POLITICS
14/09/2018 19:27 BST | Updated 17/09/2018 08:58 BST

Labour To Vote On Bringing Back 'Clause Four' Pledge To Nationalise Industries

Another big change under Corbyn?

Photoshot via Getty Images

Labour is set to vote on restoring the party’s historic Clause Four pledge to nationalise key industries following a grassroots campaign by activists, HuffPost can reveal.

The commitment to “common ownership of the means of production, distribution and exchange” was famously axed by Tony Blair when he created New Labour in the 1990s.

But local constituency parties have now tabled motions for its restoration that will guarantee the issue appears on the agenda at the party conference.

Labour’s latest Delegate Report includes a motion backed by two different local constituency parties, Blyth Valley and Forest of Dean, to restore the iconic pledge and get it back on all party membership cards.

It calls for the old wording to be restored:

“To secure for the workers by hand or by brain the full fruits of their industry and the most equitable distribution thereof that may be possible upon the basis of the common ownership of the means of production, distribution and exchange, and the best obtainable system of popular administration and control of each industry or service.”

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The proposed motion

Rule changes need a year’s notice and the issue will now be voted on at the party’s 2019 conference.

The original Clause IV was adopted by the party in 1918 as the fourth clause of its constitution and underpinned its 1945 programme to put the private railways, coal, steel and iron industries into public hands.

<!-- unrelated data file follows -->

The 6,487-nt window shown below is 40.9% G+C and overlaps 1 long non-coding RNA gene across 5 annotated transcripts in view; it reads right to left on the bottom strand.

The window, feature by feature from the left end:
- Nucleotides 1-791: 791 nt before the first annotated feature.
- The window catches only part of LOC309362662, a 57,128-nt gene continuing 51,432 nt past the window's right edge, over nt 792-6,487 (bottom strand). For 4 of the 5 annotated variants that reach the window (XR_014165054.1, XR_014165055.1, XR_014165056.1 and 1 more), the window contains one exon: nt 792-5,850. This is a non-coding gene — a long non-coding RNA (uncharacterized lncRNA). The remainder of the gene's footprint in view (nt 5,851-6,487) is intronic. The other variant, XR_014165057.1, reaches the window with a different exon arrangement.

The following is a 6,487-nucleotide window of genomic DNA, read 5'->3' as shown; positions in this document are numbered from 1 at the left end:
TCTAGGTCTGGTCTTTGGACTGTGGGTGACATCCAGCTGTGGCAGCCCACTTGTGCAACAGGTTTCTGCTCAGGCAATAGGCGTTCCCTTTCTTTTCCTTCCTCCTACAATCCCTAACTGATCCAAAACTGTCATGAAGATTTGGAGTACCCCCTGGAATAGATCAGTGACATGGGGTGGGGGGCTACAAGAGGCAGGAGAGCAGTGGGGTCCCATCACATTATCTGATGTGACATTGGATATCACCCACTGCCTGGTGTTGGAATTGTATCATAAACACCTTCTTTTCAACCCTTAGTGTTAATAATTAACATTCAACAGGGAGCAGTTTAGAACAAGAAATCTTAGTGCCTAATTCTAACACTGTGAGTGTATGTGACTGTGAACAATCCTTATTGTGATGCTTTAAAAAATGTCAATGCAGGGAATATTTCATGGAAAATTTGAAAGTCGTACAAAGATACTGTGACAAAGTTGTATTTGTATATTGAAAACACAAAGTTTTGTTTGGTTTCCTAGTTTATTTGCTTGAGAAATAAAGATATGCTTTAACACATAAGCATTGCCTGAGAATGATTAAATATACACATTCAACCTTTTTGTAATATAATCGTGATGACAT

The Bank of England was also nationalised after Clement Atlee’s landslide win.

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Jeremy Corbyn

During his own 2015 leadership campaign, Jeremy Corbyn floated the idea of reviving the pledge.

“I think we should talk about what the objectives of the party are, whether that’s restoring the clause IV as it was originally written or it’s a different one, but I think we shouldn’t shy away from public participation, public investment in industry and public control of the railways,” he said. 

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Gordon Brown, John Prescott, Tony Blair and Robin Cook tour the country to campaign for the new Clause IV in 1995.

Blair was determined to make its abolition a highly symbolic moment in his drive to pitch to centre ground voters.

A special conference in 1995 adopted a new version that removed all commitments to nationalisation. It stated:

‘The Labour Party is a democratic socialist party. It believes that by the strength of our common endeavour we achieve more than we achieve alone, so as to create for each of us the means to realise our true potential and for all of us a community in which power, wealth and opportunity are in the hands of the many, not the few, where the rights we enjoy reflect the duties we owe, and where we live together, freely, in a spirit of solidarity, tolerance and respect.’

After the vote, Blair declared: “Let no one say radical politics is dead. Today a new Labour party is being born.”

But earlier this year, leftwing veteran MP Dennis Skinner joined filmmaker Ken Loach in calling for Clause Four to be restored.

Some Corbyn supporters back the idea of at least a reformed version of Clause Four if not the original one.

Shadow Chancellor John McDonnell is among those who have supported a new model for nationalisation.

“We should not try to recreate the nationalised industries of the past… We cannot be nostalgic for a model whose management was often too distant, too bureaucratic,” McDonnell said in February.

But he has backed the principle that “nobody knows better how to run these industries than those who spend their lives with them”.

This year’s Delegates Report also includes a motion from the North Cornwall local party to create the first ever Cornwall Labour Party for the country, set up by a special conference in 2020.